For photos from the Meadowlands contact

Wednesday, April 3, 2013

Another Racebook is Gone

Another New Jersey casino has dropped simulcasting from their gaming options. The Trump Taj Mahal is the latest casino to drop simulcasting, leaving only five of the twelve Atlantic City casinos with racebooks. The remaining five are Borgata, Bally’s Atlantic City, Caesars Atlantic City, Harrah’s Resort and Showboat Casino Hotel.

Now it has been eons since I visited Atlantic City so I can't speak of the conditions of the racebooks but you can't blame the casinos for wanting to get out of the racing game. It has nothing to do with the animosity between casinos and racing, it boils down to money. According to the Press of Atlantic City, simulcasting revenue in 1998 was $12.5 million whereas in 2012, the revenue dropped to $5.4 million for the casinos. The Borgata was the big winner where 2012 revenue was $2.4 million meaning the other five casinos which were simulcasting had revenue of less than $1 million each. The Taj Mahal, exits the simulcasting game with 2012 revenue of $533,648. Clearly the space used for simulcasting can be used for more profitable games. Don't be surprised to see more racebooks close.

The reason given for the decline in interest is similar to the decline at racetracks, an aging fan base which either through infirmity or death is declining and not being replaced. Is it the racebooks' responsibility to market racing to the younger generation? I don't think so; that responsibility lies with the racing industry. More ominously, you can see why racinos don't invest much into racing; what they need to. I am sure Ceasers Entertainment (operator of Harrah's) would like to get out of racing at Harrah's Philadelphia, Horseshoe Casino (Bluffs Run Greyhound Track), and if casino gaming gets approved in Kentucky, Players Bluegrass Downs as much as possible.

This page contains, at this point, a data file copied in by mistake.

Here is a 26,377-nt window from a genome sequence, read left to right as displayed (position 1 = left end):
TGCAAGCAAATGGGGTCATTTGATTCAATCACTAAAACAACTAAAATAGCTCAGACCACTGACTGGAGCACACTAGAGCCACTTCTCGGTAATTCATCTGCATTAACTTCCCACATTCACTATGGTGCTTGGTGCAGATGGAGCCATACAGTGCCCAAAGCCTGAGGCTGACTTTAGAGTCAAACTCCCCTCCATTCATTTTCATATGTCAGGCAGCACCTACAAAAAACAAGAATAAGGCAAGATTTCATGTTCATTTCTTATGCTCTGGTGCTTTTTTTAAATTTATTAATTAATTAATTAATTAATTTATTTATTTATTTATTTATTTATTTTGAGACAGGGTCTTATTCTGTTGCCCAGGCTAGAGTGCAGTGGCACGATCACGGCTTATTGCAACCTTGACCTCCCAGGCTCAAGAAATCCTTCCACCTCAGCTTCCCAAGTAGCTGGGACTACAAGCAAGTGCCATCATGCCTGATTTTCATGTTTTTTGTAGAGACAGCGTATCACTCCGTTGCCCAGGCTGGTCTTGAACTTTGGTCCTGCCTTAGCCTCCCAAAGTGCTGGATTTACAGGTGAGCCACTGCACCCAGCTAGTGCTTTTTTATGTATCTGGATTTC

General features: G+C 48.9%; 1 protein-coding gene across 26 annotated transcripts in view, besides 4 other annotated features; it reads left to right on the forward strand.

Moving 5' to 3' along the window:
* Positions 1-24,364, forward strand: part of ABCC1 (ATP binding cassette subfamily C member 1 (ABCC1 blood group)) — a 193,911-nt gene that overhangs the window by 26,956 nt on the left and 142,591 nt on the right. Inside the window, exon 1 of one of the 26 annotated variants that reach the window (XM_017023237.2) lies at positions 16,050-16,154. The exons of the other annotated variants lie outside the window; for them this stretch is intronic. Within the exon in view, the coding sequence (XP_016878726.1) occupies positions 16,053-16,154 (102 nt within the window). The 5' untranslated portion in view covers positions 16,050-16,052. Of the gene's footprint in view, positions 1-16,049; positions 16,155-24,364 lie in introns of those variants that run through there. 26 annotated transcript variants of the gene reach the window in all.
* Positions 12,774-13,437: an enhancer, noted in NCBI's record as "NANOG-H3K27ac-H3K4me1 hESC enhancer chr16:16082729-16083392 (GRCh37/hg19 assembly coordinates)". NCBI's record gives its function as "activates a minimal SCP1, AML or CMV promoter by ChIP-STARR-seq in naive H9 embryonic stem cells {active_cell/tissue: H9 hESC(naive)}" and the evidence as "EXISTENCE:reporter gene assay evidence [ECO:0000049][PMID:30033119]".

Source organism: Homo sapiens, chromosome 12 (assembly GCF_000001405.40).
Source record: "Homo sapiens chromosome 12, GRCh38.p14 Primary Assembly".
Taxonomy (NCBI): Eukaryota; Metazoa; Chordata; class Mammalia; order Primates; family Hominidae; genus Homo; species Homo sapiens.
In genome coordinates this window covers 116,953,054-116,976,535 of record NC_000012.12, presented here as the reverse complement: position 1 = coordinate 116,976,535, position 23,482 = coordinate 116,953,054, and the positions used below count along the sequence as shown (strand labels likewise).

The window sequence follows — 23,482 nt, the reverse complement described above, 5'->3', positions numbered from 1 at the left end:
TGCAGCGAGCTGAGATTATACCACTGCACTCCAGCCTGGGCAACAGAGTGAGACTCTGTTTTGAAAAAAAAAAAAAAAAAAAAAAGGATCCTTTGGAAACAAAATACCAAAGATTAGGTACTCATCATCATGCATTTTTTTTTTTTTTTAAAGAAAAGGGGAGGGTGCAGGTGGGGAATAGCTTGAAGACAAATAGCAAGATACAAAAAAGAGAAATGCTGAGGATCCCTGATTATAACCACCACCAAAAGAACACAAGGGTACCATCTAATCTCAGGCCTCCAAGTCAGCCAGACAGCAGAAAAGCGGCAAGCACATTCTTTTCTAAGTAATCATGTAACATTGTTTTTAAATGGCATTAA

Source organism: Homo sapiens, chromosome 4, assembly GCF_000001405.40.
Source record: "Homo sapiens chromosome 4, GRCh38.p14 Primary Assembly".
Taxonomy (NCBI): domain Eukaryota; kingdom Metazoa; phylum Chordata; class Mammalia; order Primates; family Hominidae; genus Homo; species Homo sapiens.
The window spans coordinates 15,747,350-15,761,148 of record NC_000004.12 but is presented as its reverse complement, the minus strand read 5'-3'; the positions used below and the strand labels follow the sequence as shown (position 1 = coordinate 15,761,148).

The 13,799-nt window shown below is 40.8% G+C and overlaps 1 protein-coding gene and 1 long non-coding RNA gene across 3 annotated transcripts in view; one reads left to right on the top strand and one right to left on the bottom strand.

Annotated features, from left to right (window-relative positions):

The industry must find a way to reach the younger generation and get them involved in horse racing. Perhaps the best way to get the younger generation involved in racing would be if a web site could be created where people can learn how to play the horses without losing any money, similar to those free poker sites. Too expensive? Partner with the ADWs who also have a vested interest in attracting the younger generation.


Anonymous said...


The vanishing Atlantic City racebook could be because of increased race betting from home. People just don't need to go to a casino or a race track's simulcast center anymore. Overall interest in racing has declined, but there are more INVISIBLE bettors than ever. Their money is in the pools, we just never see them.

It's why tracks should offer incentives to those willing to visit in person. Free
programs, match bet coupons, dollar food nights, exclusive bonuses for betting on track. There has to be something bettors can't get from home betting.

Weigh the time and money it takes to travel to a track against the cost of watching tv or your computer from an easy chair while you bet. It's difficult to justify going to the track.

Pacingguy said...

I think there is some validity regarding home betting, but in Atlantic City many of the people who played at the racebooks were spouses who had no interest in the slots and their other half would be playing the slots and the like. I don't think those players went home to play the horses.